High Springs Community School / High Springs, FL / grades PK-8 / 852 students
Many schools’ green education begins with a building. At High Springs Community School in Alachua County, Florida, it started with a book. Judith Weaver, a school librarian at the rural middle school, managed to get students in grades five through eight to read A Long Walk to Water in 2012. The story is about children in Sudan who spend four hours each day walking to and from a water source. To students in the Sunshine State, where natural springs are a major source of recreation, this was a foreign concept.
Yet they embraced it. With the guidance of Weaver and other teachers, students studied various aspects of water scarcity and vulnerability, they raised money to send to water organizations working overseas, and then they looked around their own 30-year-old campus. It was a basket case of water waste.
“There was always a small pool in the parking lot,” says Weaver, whose library is situated in a school hallway. “It was due to a leaky pipe. And we had an irrigation system for the landscaping that wasn’t necessary, as well as leaky faucets and old toilets that ran all the time.”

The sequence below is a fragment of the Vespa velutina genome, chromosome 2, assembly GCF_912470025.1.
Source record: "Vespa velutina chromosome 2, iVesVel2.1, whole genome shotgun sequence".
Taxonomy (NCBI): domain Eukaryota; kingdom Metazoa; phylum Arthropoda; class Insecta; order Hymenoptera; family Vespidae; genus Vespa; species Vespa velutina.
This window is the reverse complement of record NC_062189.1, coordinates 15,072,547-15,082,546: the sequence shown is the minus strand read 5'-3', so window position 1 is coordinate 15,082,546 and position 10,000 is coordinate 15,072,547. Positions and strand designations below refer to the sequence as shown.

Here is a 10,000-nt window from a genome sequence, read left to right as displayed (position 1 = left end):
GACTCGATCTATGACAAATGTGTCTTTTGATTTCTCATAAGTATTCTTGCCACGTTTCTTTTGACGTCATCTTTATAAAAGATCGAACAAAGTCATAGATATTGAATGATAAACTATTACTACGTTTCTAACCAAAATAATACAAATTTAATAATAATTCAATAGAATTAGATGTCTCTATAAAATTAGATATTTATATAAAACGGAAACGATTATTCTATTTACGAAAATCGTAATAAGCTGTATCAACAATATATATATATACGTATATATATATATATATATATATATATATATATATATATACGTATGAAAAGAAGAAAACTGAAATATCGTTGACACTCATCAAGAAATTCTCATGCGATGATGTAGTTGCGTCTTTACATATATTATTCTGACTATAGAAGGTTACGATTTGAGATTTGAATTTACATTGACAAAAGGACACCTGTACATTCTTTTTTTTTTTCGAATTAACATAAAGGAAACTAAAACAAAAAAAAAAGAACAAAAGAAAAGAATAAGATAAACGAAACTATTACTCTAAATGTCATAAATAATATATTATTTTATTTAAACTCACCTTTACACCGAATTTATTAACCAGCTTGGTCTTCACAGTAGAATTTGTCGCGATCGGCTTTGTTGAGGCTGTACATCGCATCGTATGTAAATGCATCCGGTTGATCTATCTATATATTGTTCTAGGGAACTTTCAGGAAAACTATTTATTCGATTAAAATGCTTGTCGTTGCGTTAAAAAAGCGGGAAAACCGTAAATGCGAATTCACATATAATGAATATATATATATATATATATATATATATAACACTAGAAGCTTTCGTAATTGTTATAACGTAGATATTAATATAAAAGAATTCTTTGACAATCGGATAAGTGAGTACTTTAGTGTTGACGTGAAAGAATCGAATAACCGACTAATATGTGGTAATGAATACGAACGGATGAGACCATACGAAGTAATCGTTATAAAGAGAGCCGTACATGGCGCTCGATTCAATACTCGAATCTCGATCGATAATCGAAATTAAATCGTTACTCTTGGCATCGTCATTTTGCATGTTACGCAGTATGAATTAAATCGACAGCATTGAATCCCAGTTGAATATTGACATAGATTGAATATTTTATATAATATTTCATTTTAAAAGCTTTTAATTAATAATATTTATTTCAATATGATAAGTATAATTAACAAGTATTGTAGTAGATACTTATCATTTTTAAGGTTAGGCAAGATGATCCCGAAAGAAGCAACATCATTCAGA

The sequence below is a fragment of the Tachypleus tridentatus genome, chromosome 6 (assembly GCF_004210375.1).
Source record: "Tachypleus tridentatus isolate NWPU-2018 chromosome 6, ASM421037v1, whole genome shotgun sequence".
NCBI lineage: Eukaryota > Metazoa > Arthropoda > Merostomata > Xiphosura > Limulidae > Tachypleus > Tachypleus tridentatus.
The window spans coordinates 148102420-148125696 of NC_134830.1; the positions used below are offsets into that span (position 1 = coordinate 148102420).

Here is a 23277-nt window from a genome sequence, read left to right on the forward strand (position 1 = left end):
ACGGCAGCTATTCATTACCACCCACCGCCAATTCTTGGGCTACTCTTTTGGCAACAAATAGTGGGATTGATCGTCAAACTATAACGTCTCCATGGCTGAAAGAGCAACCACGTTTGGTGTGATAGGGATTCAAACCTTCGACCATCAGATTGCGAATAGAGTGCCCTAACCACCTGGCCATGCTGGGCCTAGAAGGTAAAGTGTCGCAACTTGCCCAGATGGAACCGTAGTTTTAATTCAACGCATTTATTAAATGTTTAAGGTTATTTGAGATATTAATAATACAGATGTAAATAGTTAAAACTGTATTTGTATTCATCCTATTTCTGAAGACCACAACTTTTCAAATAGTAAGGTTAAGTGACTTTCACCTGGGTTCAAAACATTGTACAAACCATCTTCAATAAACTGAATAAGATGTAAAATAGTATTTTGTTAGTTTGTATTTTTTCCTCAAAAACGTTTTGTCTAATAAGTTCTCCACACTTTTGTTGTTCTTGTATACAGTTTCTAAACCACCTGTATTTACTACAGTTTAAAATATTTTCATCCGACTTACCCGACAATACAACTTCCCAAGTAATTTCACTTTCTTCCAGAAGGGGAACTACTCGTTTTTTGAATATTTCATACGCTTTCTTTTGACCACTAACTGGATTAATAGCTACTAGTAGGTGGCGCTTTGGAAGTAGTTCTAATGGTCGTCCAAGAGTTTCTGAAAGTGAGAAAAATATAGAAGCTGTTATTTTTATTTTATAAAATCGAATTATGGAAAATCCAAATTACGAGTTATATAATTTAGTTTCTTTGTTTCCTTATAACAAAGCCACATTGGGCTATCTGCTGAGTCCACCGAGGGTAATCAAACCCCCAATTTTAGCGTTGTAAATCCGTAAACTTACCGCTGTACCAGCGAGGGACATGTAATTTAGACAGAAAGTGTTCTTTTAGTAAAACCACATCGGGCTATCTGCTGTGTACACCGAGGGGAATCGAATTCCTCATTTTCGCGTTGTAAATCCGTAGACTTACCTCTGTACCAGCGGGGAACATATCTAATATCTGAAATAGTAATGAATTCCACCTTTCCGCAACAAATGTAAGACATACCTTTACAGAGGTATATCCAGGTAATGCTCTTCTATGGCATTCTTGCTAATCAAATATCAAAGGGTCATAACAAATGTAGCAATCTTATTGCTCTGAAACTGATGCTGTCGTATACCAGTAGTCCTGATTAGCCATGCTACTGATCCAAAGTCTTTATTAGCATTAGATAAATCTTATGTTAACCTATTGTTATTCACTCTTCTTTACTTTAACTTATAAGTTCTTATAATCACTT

The students’ active interest in water conservation provided impetus for administrators to fix things. The leaky outdoor pipe was repaired, bathroom plumbing and fixtures were retrofitted, and landscape irrigation was turned off because natural rainfall was found to be sufficient.
That wasn’t the end of it. The whole district and its students realized that water conservation is intrinsic to learning. A xeriscape garden was planted, math classes began calculating water usage from brushing teeth, and carrying two one-gallon jugs (about 17 pounds) of water around the school running track, Sudan-style, became a gym exercise.
Inglemoor High School / Kenmore, WA / grades 10-12 / 1,872 students